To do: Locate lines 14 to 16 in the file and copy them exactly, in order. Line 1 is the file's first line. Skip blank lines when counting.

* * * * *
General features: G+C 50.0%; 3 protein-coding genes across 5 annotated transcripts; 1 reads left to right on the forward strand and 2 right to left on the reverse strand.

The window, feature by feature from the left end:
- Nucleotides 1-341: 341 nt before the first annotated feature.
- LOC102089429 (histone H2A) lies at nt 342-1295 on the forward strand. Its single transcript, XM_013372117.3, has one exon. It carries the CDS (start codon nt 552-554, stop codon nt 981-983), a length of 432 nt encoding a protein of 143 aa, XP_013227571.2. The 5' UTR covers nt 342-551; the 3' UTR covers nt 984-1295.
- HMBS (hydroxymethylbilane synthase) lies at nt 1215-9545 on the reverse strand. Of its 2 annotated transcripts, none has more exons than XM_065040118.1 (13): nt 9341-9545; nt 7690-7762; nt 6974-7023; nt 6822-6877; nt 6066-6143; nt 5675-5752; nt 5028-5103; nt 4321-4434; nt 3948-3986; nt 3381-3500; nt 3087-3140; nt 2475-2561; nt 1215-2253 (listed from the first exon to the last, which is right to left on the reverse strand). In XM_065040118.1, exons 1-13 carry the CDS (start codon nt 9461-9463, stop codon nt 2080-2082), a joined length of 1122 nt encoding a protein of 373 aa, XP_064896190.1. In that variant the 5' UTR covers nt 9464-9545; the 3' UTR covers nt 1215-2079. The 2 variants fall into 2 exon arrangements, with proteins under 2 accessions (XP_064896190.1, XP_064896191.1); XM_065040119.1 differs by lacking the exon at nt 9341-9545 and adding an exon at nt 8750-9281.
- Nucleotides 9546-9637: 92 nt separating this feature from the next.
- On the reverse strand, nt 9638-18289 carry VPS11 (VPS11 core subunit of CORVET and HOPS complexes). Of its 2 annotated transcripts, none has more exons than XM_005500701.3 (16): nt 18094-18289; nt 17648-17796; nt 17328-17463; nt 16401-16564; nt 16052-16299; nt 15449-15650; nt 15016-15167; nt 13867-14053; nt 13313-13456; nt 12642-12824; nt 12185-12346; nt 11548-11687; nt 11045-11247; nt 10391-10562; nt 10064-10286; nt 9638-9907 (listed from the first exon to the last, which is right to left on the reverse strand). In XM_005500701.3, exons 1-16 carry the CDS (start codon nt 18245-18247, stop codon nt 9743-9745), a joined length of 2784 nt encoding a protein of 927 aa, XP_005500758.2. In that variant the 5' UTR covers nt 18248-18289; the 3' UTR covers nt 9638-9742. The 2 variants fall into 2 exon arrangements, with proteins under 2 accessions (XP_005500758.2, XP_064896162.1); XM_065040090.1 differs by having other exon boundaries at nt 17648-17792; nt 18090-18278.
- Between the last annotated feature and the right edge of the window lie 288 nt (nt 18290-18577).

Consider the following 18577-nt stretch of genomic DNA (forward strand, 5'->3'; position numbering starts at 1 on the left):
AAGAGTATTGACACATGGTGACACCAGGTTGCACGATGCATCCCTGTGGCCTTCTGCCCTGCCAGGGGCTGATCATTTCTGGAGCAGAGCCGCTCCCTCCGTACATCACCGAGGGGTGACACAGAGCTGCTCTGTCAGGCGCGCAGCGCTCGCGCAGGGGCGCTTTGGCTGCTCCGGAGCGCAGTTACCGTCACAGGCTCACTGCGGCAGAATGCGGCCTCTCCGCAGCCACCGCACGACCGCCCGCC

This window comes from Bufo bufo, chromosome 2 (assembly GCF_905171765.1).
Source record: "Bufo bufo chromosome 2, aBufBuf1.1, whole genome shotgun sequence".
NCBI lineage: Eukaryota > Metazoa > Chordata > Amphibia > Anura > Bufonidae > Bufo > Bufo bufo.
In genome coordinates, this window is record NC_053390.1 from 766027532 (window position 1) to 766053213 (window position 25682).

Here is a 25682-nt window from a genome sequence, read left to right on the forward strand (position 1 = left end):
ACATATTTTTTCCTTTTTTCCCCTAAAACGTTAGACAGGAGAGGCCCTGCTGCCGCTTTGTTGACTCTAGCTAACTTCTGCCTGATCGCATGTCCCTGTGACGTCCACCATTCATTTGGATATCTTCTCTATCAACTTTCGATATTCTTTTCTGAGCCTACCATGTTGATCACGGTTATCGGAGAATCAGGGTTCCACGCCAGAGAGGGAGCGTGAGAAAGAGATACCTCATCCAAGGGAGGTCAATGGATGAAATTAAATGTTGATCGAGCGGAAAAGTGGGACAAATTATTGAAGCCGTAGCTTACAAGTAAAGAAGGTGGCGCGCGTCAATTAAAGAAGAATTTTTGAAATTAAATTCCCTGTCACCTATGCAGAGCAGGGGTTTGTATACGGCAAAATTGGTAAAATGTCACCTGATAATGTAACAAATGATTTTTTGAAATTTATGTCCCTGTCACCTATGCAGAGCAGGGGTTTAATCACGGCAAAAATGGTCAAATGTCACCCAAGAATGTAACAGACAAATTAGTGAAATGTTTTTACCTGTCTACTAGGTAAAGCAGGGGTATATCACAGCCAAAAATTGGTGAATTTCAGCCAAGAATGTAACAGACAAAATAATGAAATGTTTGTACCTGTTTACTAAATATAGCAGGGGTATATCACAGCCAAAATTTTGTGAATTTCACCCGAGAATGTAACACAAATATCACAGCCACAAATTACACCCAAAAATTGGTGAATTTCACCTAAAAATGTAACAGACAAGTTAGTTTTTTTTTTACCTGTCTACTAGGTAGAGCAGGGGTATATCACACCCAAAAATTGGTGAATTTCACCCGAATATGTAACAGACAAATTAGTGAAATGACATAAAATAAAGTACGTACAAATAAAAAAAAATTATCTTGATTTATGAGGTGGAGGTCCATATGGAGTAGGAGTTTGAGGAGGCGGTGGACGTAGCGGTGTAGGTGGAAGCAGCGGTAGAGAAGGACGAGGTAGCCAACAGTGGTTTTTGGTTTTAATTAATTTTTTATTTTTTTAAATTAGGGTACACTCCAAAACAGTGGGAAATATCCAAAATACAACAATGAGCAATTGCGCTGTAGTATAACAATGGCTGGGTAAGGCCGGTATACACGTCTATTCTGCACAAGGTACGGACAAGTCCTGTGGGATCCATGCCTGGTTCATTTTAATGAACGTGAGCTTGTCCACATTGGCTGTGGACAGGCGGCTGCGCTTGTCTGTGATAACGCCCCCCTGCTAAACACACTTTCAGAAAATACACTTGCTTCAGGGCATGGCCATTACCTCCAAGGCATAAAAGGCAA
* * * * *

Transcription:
In genome coordinates, this window is record NC_053390.1 from 766027532 (window position 1) to 766053213 (window position 25682).

Here is a 25682-nt window from a genome sequence, read left to right on the forward strand (position 1 = left end):
ACATATTTTTTCCTTTTTTCCCCTAAAACGTTAGACAGGAGAGGCCCTGCTGCCGCTTTGTTGACTCTAGCTAACTTCTGCCTGATCGCATGTCCCTGTGACGTCCACCATTCATTTGGATATCTTCTCTATCAACTTTCGATATTCTTTTCTGAGCCTACCATGTTGATCACGGTTATCGGAGAATCAGGGTTCCACGCCAGAGAGGGAGCGTGAGAAAGAGATACCTCATCCAAGGGAGGTCAATGGATGAAATTAAATGTTGATCGAGCGGAAAAGTGGGACAAATTATTGAAGCCGTAGCTTACAAGTAAAGAAGGTGGCGCGCGTCAATTAAAGAAGAATTTTTGAAATTAAATTCCCTGTCACCTATGCAGAGCAGGGGTTTGTATACGGCAAAATTGGTAAAATGTCACCTGATAATGTAACAAATGATTTTTTGAAATTTATGTCCCTGTCACCTATGCAGAGCAGGGGTTTAATCACGGCAAAAATGGTCAAATGTCACCCAAGAATGTAACAGACAAATTAGTGAAATGTTTTTACCTGTCTACTAGGTAAAGCAGGGGTATATCACAGCCAAAAATTGGTGAATTTCAGCCAAGAATGTAACAGACAAAATAATGAAATGTTTGTACCTGTTTACTAAATATAGCAGGGGTATATCACAGCCAAAATTTTGTGAATTTCACCCGAGAATGTAACACAAATATCACAGCCACAAATTACACCCAAAAATTGGTGAATTTCACCTAAAAATGTAACAGACAAGTTAGTTTTTTTTTTACCTGTCTACTAGGTAGAGCAGGGGTATATCACACCCAAAAATTGGTGAATTTCACCCGAATATGTAACAGACAAATTAGTGAAATGACATAAAATAAAGTACGTACAAATAAAAAAAAATTATCTTGATTTATGAGGTGGAGGTCCATATGGAGTAGGAGTTTGAGGAGGCGGTGGACGTAGCGGTGTAGGTGGAAGCAGCGGTAGAGAAGGACGAGGTAGCCAACAGTGGTTTTTGGTTTTAATTAATTTTTTATTTTTTTAAATTAGGGTACACTCCAAAACAGTGGGAAATATCCAAAATACAACAATGAGCAATTGCGCTGTAGTATAACAATGGCTGGGTAAGGCCGGTATACACGTCTATTCTGCACAAGGTACGGACAAGTCCTGTGGGATCCATGCCTGGTTCATTTTAATGAACGTGAGCTTGTCCACATTGGCTGTGGACAGGCGGCTGCGCTTGTCTGTGATAACGCCCCCCTGCTAAACACACTTTCAGAAAATACACTTGCTTCAGGGCATGGCCATTACCTCCAAGGCATAAAAGGCAA